It’s a hot and smoggy day in Washington, DC, and things aren’t going well for Les Goldman, a longtime energy lobbyist whose latest project is a new kind of car that is supposed to slash gasoline consumption and reduce greenhouse-gas emissions. We’re outside his office, a block from the White House and a quick trip down Pennsylvania Avenue from Capitol Hill. And Goldman is sweating at the back of the “plug-in” hybrid that I’m supposed to test-drive, checking electrical connections and trying to figure out why it isn’t working.
The car is a modified Toyota Prius with an extra battery installed in the spare-tire compartment. Conventional hybrids like the Prius run on an electric motor part of the time, but the electricity they use is generated by a gasoline engine and by capturing energy from braking. In the plug-in version of the car, the extra battery can be recharged from an electrical outlet. The battery stores about 40 miles’ worth of electricity; if it’s depleted, the car reverts to conventional hybrid mode.
The few plug-in vehicles on the road today are prototypes that, as Goldman is discovering, aren’t always reliable. But recent advances in battery technology have attracted the attention of major manufacturers, raising the possibility of a mass-produced plug-in car. General Motors has announced that it is developing plug-in hybrids that use advanced lithium-ion batteries and could be ready within a few years. One of the GM designs–for a car known as the Volt–calls for a gasoline engine that kicks in after 40 miles just to recharge the battery. Toyota also says it is researching lithium-ion batteries and testing plug-in vehicles.
An electric battery with a 40-mile range could nearly eliminate trips to the gas station for many drivers, since Americans drive just over 30 miles a day on average. But unlike earlier, all-electric cars, the new hybrids could handle longer commutes; the Volt is designed to travel 600 miles using its backup gas tank to charge the battery. And electricity from the grid is cheap: the equivalent of a gallon of gas costs less than a dollar.
A123 Systems' Automotive Lithium-Ion Battery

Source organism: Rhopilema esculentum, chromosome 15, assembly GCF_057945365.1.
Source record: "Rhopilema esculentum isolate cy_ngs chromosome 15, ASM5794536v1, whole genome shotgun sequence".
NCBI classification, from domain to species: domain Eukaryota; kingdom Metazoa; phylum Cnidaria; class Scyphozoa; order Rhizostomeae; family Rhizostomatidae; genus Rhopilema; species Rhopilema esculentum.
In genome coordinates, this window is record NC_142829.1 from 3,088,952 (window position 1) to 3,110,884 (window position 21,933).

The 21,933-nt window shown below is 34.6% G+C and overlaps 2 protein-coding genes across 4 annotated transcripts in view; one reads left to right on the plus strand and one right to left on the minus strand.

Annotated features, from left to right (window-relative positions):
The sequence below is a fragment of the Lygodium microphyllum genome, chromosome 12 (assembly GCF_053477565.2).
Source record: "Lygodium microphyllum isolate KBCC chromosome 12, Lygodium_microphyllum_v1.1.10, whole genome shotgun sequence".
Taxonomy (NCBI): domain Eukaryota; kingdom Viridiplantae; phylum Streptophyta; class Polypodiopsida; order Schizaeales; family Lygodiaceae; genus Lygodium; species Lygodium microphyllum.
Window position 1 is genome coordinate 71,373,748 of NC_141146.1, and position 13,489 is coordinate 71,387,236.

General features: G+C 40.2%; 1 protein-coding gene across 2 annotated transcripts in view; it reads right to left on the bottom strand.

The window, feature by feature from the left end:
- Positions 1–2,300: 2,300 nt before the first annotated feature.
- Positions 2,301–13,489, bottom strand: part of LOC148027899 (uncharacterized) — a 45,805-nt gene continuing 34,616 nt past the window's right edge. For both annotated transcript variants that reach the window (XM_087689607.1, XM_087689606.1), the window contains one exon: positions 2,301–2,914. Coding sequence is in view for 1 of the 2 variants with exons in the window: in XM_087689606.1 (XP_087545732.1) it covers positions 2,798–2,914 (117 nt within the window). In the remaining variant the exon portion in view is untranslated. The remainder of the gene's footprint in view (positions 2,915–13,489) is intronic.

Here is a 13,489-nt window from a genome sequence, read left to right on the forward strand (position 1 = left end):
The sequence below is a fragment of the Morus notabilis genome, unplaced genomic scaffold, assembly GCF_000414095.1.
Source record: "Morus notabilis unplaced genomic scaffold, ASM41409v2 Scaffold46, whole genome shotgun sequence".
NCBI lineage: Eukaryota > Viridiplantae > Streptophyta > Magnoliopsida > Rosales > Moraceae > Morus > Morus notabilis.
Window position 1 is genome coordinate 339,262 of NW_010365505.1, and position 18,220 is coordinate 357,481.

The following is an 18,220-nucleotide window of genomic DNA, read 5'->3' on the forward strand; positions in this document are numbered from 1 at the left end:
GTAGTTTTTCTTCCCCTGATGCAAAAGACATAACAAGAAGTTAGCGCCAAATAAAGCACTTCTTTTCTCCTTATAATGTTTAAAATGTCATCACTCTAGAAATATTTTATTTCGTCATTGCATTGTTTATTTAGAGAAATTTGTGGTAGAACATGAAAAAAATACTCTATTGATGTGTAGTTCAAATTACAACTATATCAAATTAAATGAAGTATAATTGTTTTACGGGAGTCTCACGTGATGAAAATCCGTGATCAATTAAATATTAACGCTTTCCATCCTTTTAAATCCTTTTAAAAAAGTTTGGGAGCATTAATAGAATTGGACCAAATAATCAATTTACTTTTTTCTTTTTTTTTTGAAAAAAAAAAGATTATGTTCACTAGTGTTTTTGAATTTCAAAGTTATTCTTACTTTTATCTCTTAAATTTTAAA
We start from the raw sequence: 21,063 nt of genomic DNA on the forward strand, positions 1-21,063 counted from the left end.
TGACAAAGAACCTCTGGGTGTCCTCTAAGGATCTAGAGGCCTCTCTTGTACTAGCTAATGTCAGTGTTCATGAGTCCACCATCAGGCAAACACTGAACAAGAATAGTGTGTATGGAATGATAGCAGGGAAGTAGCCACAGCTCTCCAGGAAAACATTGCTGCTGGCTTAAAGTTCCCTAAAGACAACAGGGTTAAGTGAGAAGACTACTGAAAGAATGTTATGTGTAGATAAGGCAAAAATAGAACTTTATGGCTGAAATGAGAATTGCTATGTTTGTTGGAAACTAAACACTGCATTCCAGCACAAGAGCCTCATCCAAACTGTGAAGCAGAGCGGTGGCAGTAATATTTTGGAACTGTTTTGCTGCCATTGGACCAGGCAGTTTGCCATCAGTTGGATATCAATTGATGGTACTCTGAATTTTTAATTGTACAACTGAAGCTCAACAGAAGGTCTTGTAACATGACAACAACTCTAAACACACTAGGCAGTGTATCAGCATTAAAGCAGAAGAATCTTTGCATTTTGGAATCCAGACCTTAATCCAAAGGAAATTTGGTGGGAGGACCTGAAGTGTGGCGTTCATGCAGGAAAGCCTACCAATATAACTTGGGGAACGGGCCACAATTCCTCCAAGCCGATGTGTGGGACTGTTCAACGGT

The environmental arithmetic is also favorable. Generating the electricity to power plug-in cars causes less greenhouse-gas pollution than burning gasoline does, according to a recent study by the Electric Power Research Institute and the National Resources Defense Council. Even in the worst-case scenario, in which a plug-in vehicle got all its electricity from coal-fired plants (in reality, electricity in the United States comes from a mix of sources that on average release less carbon dioxide than coal plants do), it would still be responsible for a third less greenhouse-gas pollution than a conventional car. And though plug-ins and conventional hybrids would account for similar amounts of greenhouse-gas emission in most parts of the country, plug-ins in areas with clean sources of electricity, such as hydroelectric power, would be responsible for about half the carbon dioxide emissions of other hybrids.
Unlike other alternative technologies, such as cars powered by hydrogen fuel cells, plug-ins don’t require any significant new infrastructure. Existing gas stations would provide the fuel for long trips, and electrical outlets in garages would provide the power for short commutes. (Eventually, charging stations could be installed for city dwellers.) And plenty of electricity is available, particularly overnight. According to a study from the Pacific Northwest National Laboratory, there’s already enough excess generating capacity at night to charge 84 percent of the cars, pickups, and SUVs on the road today, if they were all suddenly converted into plug-in hybrids.